From a citizen interested in Allen County, Indiana:
Q: The Allen County Sheriff’s office said I have to produce identification “to confirm my identity” to access public records. I asked the Allen County Sheriff’s attorney, J. Spencer Feighner, what the statute is that requires a photo ID to access a public record and the statute that requires a requester of record to confirm their identity, both of which have been required by this law enforcement agency.
A reporter has viewed the records I want to see on a computer screen at the Allen County Sheriff’s Office; therefore the records are not confidential. I’ve asked to be provided copies of public records via email. Feighner asserts that requests to review records are typically made in person.
A: There is no language in the state’s Access to Public Records Act that requires one to produce a photo ID to obtain records.
There is also no language in law that requires a requester to give his or her identity, let alone confirm it.
However, the sheriff’s department is not required by law to email you records.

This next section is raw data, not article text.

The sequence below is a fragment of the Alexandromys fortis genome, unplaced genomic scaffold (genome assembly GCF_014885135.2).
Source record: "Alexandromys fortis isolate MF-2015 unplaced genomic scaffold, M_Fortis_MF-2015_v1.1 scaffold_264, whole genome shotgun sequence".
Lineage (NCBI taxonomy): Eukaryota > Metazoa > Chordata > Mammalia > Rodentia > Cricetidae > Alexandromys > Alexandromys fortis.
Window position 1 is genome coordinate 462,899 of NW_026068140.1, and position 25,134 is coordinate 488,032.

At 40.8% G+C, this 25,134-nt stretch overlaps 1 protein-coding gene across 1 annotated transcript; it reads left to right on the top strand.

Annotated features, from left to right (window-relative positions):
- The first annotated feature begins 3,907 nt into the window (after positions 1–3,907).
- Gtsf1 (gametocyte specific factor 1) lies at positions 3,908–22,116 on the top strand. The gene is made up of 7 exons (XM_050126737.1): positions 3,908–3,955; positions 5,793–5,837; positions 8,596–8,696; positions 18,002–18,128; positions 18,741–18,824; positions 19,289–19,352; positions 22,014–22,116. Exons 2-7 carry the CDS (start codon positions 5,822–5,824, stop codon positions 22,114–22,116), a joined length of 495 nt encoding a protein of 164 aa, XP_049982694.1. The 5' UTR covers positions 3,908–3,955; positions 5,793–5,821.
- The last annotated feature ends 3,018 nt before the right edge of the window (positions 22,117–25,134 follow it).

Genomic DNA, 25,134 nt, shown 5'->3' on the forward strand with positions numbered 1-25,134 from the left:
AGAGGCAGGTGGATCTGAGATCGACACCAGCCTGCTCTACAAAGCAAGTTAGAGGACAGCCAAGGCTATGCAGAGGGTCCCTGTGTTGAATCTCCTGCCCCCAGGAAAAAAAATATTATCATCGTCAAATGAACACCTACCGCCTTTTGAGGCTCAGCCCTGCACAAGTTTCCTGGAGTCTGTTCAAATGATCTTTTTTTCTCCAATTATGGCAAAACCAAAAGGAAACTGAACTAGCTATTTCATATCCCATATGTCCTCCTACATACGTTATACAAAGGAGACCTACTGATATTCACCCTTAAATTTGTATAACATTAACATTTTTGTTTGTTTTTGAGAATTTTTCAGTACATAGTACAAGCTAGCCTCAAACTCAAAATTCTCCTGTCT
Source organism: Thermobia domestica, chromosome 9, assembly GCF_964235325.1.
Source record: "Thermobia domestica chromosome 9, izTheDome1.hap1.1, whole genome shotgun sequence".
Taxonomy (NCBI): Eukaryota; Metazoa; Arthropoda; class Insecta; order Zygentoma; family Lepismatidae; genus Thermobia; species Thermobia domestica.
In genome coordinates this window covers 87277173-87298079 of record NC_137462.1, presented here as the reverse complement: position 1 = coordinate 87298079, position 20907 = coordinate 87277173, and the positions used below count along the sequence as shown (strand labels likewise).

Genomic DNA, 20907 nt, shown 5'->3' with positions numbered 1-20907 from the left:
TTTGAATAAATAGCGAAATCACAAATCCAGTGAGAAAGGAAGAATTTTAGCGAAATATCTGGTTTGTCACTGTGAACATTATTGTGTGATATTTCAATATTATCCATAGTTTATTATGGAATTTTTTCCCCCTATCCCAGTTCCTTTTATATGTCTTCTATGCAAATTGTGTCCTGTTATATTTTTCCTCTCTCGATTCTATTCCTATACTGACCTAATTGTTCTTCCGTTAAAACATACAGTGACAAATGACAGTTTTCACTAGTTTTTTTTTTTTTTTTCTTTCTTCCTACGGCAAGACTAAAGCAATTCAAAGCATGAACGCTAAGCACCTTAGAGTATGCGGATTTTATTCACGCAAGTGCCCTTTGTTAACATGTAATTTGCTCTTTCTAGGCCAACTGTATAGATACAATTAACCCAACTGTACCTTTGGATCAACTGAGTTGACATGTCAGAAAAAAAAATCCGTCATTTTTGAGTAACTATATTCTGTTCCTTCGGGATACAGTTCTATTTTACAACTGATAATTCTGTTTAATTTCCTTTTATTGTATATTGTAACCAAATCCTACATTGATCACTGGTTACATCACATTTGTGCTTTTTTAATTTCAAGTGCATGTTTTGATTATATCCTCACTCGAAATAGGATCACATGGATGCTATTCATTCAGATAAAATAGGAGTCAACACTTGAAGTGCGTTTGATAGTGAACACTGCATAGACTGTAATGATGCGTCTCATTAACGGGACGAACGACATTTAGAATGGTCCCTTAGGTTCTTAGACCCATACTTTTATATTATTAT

Current law gives the public agency the control over the format that the record is made available. So even if the record requested is an Excel spreadsheet that could easily be emailed to you, they can require you to physically come to their office and pick up a paper copy of the spreadsheet.
Some provisions available to the police department can force you to make an appearance before them to obtain records.
The sheriff’s department, or any public agency, can require one to put a records request in writing on a form that they create. That form can reasonably request your name and a contact point (email or phone) so that they can contact you when the records are available for you to pick up.
You’re not required to fill in that part of the form and can let them know you’ll check back with them in a couple of days or week to see whether the records are available.
If your records request is extensive, the sheriff’s department can estimate the cost for copying the records and require that you pay that estimate in advance.
Contact Steve Key, HSPA executive director and general counsel, with media law questions at firstname.lastname@example.org or (317) 624-4427.